Vacuum sealers...

Discussion in 'General Survival and Preparedness' started by Equilibrium, Jan 7, 2011.

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  1. Equilibrium
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    Equilibrium Monkey+

    What about what this wein mann member said over here http://www.survivalmonkey.com/forum/gear-reviews/12039-vacuum-sealers.html, "For dry packing 5 gallon buckets. I use a small vacuum pump with a 1/8 inch plastic tube and a common clothing iron to seal the mylar bags. I place bay leaves and a O2 absorber in the bags prior to the sealing." This advice seems logical to me since bay leaves would discourage grain pests and why should we purchase a sealer that uses proprietary bags or a more expensive unit capable of sealing mylar. Has anyone used this method of removing air with a hand pump then sealing the bag with an iron instead of buying an expensive vacuum sealer?
  2. Ajax
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    Ajax Monkey+

    From what I understand all you need for Mylar bags is a oxygen absorber and a clothes iron. Put the absorbers in and then seal it and they will do the job just fine to remove the oxygen from the bag. Should kill or severaly stunt any insects or eggs in the grain also.

    I don't know much about the bay leaves. I have read they do work and don't work to keep bugs away but I don't really know.
  3. Disciple
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    Disciple Monkey

    Theres a guy over on you tube that does it with a nozzle conncted to a vacuum cleaner. he seale the mylar bag around the nozzle turns the vac on sucks the air out pulls the nozzle out then seals the bag the rest of the way. Whether or not this process is valid for longevity, I dont know seems like somewhat of a pain in the Keister. I think purchasing a vaccuum sealer may be the best way to go. His way way leads to air getting back into the bag which is exactly what you do not want.
    I've looked at a few vacuum sealers, and have found a few good ones that are very well made but there are certain things I want to package in bulk like semolina flour for
    making my own pasta, or sugar, even things like salt. So what I have decided to do and it's a pain in the keister, but it's simple and concise I'm using smaller vacuum bags and doing more dividing up of supplies.
  4. sharpshooter
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    sharpshooter Monkey

    I do the vacuum method like the guy on youtube. I use a piece of baseboard as the backer for the mylar bag when I heat seal it, since the profile gives me two distinct seals. I keep the vacuum running while I seal the bag, this seems to pull most of the air out and makes the bag nice and tight. I also use O2 absorbers, so after 24 hours the bags are like a brick.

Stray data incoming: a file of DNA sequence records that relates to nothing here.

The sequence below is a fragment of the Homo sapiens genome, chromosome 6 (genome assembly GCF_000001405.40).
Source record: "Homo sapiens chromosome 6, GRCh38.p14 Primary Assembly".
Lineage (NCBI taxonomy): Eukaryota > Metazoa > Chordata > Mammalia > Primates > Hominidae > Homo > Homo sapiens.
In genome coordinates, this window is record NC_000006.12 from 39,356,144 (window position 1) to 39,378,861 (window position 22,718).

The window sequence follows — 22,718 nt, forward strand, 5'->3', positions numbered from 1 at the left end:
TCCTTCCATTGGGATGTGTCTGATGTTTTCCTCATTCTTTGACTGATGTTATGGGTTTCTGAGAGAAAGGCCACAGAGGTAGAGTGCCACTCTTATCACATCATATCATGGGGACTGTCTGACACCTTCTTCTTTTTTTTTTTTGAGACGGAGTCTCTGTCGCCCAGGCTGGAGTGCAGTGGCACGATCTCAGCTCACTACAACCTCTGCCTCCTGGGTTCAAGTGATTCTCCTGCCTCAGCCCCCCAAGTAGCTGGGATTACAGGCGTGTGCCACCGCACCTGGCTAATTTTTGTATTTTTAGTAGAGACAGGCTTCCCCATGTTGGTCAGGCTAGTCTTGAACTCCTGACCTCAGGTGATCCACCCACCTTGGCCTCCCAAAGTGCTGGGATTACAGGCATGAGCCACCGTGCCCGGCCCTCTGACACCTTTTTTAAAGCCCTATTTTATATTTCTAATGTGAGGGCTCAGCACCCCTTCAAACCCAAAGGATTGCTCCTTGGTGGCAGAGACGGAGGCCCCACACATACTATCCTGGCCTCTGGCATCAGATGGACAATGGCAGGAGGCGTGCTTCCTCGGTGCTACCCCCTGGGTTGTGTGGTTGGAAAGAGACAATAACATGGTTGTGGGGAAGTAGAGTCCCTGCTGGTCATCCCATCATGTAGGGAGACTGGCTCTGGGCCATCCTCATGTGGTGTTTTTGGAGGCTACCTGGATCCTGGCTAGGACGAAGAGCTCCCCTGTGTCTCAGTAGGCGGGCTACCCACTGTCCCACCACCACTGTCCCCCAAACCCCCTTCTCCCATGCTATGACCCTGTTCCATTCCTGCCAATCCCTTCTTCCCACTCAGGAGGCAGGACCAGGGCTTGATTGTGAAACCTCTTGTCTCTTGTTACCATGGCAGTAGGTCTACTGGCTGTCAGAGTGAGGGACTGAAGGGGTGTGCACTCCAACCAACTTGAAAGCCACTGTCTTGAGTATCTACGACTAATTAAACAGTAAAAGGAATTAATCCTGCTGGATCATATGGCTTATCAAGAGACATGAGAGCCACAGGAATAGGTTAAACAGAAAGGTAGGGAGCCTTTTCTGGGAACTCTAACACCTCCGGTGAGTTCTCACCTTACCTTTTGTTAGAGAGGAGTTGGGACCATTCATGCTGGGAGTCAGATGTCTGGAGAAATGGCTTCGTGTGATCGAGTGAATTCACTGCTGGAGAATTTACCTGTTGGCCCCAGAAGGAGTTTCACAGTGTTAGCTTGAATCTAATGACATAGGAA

5. Disciple
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    Disciple Monkey

    @ sharpshooter; do you ever loose any product in doing it that way? I mean your powder and crystal as in flour, sugar, salt, or any rice or beans?
  6. Equilibrium
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    Equilibrium Monkey+

    Thank you sharpshooter. I don't think I'm going to invest in a vacuum sealer just yet if I can learn how to achieve the same end result with my iron... I'm totally not into unnecessary consumerism and.... the unit I found that appeared to be the best value was about $300 without shipping and handling. Ridiculous spending that kind of money when there are folk out there like you successfully doing it with an iron. I will have to check into vacuum pumps which I need to do anyway for mason jars.
  7. kckndrgn
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    kckndrgn Moderator Moderator Site Supporter

    I don't vacuum seal my mylar bags, just seal them with an iron. I use a piece 1" dowel as the backer, seal all but the last 1/2" or so, the press out the remaining air and seal. I use bay leaves (no concrete evidence they work or don't work, they are cheap so I use them anyway), and O2 absorbers (I forget the size. O2 absorbers are put in the bottom, midway point, and on the top of what I'm sealing.
    My family uses a vacuum sealer a lot. We buy our groceries in bulk and split the food into serving size portions in vacuum sealed bags. We even put left overs in bags and seal them since you can re-heat in the bag in boiling water. I'm starting to experiment with putting mixed dehydrated food into the vacuum sealed bags. To make a meal, just open and add water.
    I
  8. Tracy
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    Tracy Insatiably Curious Moderator Founding Member Site Supporter

    I like your meal in a bag idea. I'll have to try that. Thanks! :smile:
  9. Gator 45/70
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    Gator 45/70 Monkey+++ Site Supporter

    A bit off topic but i have used my vacuum sealer for this...
    22lr 002.JPG
  10. Equilibrium
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    Equilibrium Monkey+

    I lost where I read it but I found a woman who stated she ironed her mylar leaving a 1/2" unsealed then stuck a straw in and sucked out the air herself. There's also a cheap manual pump that looks like it would do the job, Amazon.com: Ziploc Vacuum Starter Kit, 3-Quart Bags, 1-Pump: Health & Personal Care. Works for me. Doesn't work for glass mason jars though. Anyone know anything about this product, Pump and Seal food saver vacuum sealer is better than Tilia FoodSaver?

    adding question for Gator 45/70.... are those bullets you just vacuum sealed? Silly you... you can't eat those. Seriously though... why vacuum seal bullets? Don't those come in boxes you can stack all nice and neat and orderly?

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